Eluned Morgan on tackling the difficulties facing parents of young children today
The decision on whether to stay at home to look after a child or go back to work is generally accepted to be an individual decision, based on a number of different factors. Today however, that choice is curtailed for many mothers who would like to go back to work but are unable to as the cost of child care simply does not make it worthwhile. And costs have rocketed 30% since the Coalition government came to power.
It is worth spelling this out in financial terms. The average cost of a full time nursery place for a child under 2 is £11,000 a year, or £211 per week, while the average UK salary is £23,000 a year before tax. But we must remember too that this isn’t just a massive financial burden to parents. It is also bad for Britain, if women who want to work aren’t able to. According to the Resolution Foundation fewer women with children work in the UK than in many of our leading competitor countries.
Every signal that the last Labour government sent out was that babies and children are welcome in our society. Child benefit rose, childcare and tax credits were introduced, maternity leave on our watch doubled and was better paid, paternity leave was introduced, and mothers were able to request flexible working hours. And add to that free nurseries for three and four year olds, 3,500 Sure Start children's centres, plus the Child Trust Fund that gave new babies a nest egg.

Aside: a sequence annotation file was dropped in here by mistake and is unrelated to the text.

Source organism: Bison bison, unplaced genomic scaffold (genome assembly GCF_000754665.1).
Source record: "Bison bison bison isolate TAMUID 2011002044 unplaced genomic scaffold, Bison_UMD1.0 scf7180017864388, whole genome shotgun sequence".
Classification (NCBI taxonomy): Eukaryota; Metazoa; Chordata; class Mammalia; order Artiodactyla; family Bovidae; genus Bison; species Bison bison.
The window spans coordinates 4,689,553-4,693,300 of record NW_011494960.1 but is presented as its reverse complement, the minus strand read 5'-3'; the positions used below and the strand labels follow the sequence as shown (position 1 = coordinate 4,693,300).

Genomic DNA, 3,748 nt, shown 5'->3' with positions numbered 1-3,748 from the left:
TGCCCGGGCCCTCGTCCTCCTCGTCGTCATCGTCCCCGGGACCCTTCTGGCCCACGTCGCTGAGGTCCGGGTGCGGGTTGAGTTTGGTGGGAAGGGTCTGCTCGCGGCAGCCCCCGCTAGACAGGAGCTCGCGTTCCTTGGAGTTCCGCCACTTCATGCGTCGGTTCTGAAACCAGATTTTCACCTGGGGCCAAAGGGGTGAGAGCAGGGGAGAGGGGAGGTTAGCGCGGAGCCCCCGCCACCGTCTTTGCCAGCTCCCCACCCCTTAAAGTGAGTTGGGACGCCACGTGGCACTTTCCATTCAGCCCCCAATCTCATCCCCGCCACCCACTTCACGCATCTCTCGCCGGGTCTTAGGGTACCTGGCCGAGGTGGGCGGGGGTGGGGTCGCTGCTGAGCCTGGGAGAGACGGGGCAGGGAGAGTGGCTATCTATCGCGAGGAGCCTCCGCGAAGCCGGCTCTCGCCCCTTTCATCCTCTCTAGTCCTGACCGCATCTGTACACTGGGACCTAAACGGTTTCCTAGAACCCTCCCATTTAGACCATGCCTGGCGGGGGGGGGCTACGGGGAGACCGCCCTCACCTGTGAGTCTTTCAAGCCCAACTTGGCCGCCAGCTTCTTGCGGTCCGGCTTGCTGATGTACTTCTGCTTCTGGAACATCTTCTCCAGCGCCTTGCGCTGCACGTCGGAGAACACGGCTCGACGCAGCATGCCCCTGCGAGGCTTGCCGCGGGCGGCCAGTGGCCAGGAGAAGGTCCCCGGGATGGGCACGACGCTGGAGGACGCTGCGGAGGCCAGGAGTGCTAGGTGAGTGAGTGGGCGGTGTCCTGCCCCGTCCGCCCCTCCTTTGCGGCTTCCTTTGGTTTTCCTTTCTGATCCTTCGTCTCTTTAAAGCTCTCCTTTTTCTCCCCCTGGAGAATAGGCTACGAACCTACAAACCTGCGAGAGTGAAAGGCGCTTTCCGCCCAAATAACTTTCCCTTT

So what has David Cameron’s government been doing? Despite saying they would protect Sure Start, his Ministers have overseen the closure of over 576 Sure Start Centres. The squeezed middle are also carrying an enormous burden. If, for example, a mother decides to work part time on an average wage, she would have to work from Monday to Thursday to pay off the weekly childcare cost for one child and would be left with just a few pounds for all her work efforts.
Labour recognises that the issue of childcare is fundamental to the discussion on the cost of living. That is why we have pledged to extend free childcare for three and four year olds from 15 to 25 hours per week – all paid for by increase the bank levy.
But the problem does not stop when the child starts school. (I am one of those mothers who spend half their life organising their children’s pick-ups and drop offs, pre-school and after school care.) So, another measure which will have parents of primary school children heaving a sigh of relief is that we will introduce a legal guarantee of access to wraparound care from 8am to 6pm.
The Coalition government really needs to get a grip on the issue of child care and demonstrate whose side it is on. All the current evidence suggests that it is out of touch and has no concept of the difficulties facing families today.
Baroness Eluned Morgan is a member of Labour’s frontbench in the House of Lords
Published 9th January 2014